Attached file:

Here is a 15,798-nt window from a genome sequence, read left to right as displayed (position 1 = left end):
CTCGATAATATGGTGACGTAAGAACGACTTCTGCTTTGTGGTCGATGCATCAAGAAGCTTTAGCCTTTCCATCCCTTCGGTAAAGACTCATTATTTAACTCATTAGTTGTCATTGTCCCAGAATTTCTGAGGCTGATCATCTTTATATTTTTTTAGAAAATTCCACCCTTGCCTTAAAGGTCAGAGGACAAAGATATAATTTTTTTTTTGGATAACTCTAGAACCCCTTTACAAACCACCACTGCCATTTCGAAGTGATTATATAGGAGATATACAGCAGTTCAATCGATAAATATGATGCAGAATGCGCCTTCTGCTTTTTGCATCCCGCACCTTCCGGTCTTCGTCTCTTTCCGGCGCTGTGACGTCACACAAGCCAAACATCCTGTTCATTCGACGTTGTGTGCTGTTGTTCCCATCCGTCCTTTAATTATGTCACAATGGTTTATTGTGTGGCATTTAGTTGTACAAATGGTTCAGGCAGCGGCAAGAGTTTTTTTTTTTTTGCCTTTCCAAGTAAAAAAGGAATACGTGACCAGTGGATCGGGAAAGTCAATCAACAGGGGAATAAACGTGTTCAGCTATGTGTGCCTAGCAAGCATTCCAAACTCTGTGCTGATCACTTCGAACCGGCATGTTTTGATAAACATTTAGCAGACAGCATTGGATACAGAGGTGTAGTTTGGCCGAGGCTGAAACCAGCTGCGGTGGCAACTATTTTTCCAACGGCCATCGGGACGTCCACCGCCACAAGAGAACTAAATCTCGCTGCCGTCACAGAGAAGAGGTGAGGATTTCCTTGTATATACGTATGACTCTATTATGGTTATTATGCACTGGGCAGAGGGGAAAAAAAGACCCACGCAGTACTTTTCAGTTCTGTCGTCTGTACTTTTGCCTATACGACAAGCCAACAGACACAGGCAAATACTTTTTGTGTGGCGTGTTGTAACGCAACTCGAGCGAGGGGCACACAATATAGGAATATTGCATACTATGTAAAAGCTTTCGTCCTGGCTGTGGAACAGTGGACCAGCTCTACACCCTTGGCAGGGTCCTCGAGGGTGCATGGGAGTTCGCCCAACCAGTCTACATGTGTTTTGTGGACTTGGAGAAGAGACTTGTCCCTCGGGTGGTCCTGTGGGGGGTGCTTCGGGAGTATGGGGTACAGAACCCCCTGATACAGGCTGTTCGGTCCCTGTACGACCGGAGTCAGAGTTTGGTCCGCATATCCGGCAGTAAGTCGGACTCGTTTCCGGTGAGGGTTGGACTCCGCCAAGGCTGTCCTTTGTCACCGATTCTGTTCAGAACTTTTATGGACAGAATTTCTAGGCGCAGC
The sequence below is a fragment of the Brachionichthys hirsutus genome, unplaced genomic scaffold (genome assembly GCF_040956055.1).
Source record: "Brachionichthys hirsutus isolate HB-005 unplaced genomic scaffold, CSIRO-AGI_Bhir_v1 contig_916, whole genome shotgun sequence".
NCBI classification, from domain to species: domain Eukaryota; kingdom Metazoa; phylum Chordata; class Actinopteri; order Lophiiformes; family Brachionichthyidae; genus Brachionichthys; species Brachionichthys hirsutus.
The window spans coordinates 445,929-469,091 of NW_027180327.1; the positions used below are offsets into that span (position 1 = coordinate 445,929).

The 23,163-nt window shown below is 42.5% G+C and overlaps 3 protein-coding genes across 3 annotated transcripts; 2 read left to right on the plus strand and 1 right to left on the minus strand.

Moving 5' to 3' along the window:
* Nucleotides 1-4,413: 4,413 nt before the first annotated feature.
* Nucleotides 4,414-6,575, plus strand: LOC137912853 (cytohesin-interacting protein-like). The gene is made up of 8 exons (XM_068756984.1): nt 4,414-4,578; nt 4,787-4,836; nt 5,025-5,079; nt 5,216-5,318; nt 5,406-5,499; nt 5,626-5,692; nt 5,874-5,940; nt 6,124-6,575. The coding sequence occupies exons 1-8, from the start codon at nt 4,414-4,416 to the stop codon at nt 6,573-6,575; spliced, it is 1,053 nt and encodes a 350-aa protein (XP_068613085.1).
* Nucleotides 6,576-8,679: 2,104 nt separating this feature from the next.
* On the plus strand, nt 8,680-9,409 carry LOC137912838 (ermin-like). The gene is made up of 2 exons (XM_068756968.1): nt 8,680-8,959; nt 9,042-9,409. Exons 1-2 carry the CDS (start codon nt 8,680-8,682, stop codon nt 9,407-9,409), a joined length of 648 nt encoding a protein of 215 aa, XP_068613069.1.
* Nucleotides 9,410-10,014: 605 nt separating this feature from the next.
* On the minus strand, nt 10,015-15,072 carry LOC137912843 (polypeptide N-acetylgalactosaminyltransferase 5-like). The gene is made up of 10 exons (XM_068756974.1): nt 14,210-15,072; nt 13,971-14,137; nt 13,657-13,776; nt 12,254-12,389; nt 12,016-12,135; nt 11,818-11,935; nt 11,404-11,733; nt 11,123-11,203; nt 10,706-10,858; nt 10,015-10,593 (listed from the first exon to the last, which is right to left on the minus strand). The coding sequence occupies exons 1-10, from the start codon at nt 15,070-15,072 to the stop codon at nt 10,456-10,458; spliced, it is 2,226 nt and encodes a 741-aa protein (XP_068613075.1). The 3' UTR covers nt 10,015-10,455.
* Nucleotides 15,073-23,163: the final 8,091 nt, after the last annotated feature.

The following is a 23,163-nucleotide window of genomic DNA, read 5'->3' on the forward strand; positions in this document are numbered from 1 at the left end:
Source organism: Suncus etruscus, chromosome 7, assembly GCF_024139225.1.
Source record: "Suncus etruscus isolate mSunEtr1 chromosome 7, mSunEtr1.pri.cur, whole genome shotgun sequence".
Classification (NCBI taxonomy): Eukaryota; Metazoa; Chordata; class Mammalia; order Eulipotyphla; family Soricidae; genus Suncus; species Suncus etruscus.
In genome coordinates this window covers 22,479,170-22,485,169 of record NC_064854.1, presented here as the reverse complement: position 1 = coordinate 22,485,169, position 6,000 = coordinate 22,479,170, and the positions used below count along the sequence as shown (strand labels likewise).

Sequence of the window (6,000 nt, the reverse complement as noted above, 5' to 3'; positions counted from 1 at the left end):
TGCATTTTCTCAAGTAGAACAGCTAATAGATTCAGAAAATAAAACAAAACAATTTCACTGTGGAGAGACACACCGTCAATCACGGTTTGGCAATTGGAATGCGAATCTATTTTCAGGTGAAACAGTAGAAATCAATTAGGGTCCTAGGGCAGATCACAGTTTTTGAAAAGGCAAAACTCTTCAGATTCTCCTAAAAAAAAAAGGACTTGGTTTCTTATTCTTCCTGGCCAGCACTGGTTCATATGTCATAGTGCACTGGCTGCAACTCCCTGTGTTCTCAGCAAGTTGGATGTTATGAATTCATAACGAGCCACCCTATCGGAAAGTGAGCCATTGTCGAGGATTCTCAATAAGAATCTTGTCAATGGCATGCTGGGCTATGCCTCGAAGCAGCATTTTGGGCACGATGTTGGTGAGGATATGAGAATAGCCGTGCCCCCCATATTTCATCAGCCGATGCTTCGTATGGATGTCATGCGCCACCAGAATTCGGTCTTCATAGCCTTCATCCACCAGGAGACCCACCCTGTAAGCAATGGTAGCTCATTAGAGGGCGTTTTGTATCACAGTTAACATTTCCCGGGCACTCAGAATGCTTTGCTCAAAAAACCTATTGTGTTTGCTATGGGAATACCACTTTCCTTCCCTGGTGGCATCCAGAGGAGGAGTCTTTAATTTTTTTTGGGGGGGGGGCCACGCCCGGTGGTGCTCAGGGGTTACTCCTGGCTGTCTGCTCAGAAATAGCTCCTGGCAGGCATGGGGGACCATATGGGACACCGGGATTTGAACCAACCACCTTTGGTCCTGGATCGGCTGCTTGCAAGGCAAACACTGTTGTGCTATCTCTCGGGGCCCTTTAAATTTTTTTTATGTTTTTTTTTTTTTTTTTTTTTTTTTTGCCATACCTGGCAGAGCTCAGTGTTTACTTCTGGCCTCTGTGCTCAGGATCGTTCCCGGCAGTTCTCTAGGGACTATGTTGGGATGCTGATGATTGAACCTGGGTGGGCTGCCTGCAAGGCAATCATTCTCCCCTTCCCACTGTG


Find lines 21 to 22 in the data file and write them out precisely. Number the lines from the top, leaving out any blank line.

Sequence of the window (6,000 nt, the reverse complement as noted above, 5' to 3'; positions counted from 1 at the left end):
TGCATTTTCTCAAGTAGAACAGCTAATAGATTCAGAAAATAAAACAAAACAATTTCACTGTGGAGAGACACACCGTCAATCACGGTTTGGCAATTGGAATGCGAATCTATTTTCAGGTGAAACAGTAGAAATCAATTAGGGTCCTAGGGCAGATCACAGTTTTTGAAAAGGCAAAACTCTTCAGATTCTCCTAAAAAAAAAAGGACTTGGTTTCTTATTCTTCCTGGCCAGCACTGGTTCATATGTCATAGTGCACTGGCTGCAACTCCCTGTGTTCTCAGCAAGTTGGATGTTATGAATTCATAACGAGCCACCCTATCGGAAAGTGAGCCATTGTCGAGGATTCTCAATAAGAATCTTGTCAATGGCATGCTGGGCTATGCCTCGAAGCAGCATTTTGGGCACGATGTTGGTGAGGATATGAGAATAGCCGTGCCCCCCATATTTCATCAGCCGATGCTTCGTATGGATGTCATGCGCCACCAGAATTCGGTCTTCATAGCCTTCATCCACCAGGAGACCCACCCTGTAAGCAATGGTAGCTCATTAGAGGGCGTTTTGTATCACAGTTAACATTTCCCGGGCACTCAGAATGCTTTGCTCAAAAAACCTATTGTGTTTGCTATGGGAATACCACTTTCCTTCCCTGGTGGCATCCAGAGGAGGAGTCTTTAATTTTTTTTGGGGGGGGGGCCACGCCCGGTGGTGCTCAGGGGTTACTCCTGGCTGTCTGCTCAGAAATAGCTCCTGGCAGGCATGGGGGACCATATGGGACACCGGGATTTGAACCAACCACCTTTGGTCCTGGATCGGCTGCTTGCAAGGCAAACACTGTTGTGCTATCTCTCGGGGCCCTTTAAATTTTTTTTATGTTTTTTTTTTTTTTTTTTTTTTTTTTGCCATACCTGGCAGAGCTCAGTGTTTACTTCTGGCCTCTGTGCTCAGGATCGTTCCCGGCAGTTCTCTAGGGACTATGTTGGGATGCTGATGATTGAACCTGGGTGGGCTGCCTGCAAGGCAATCATTCTCCCCTTCCCACTGTG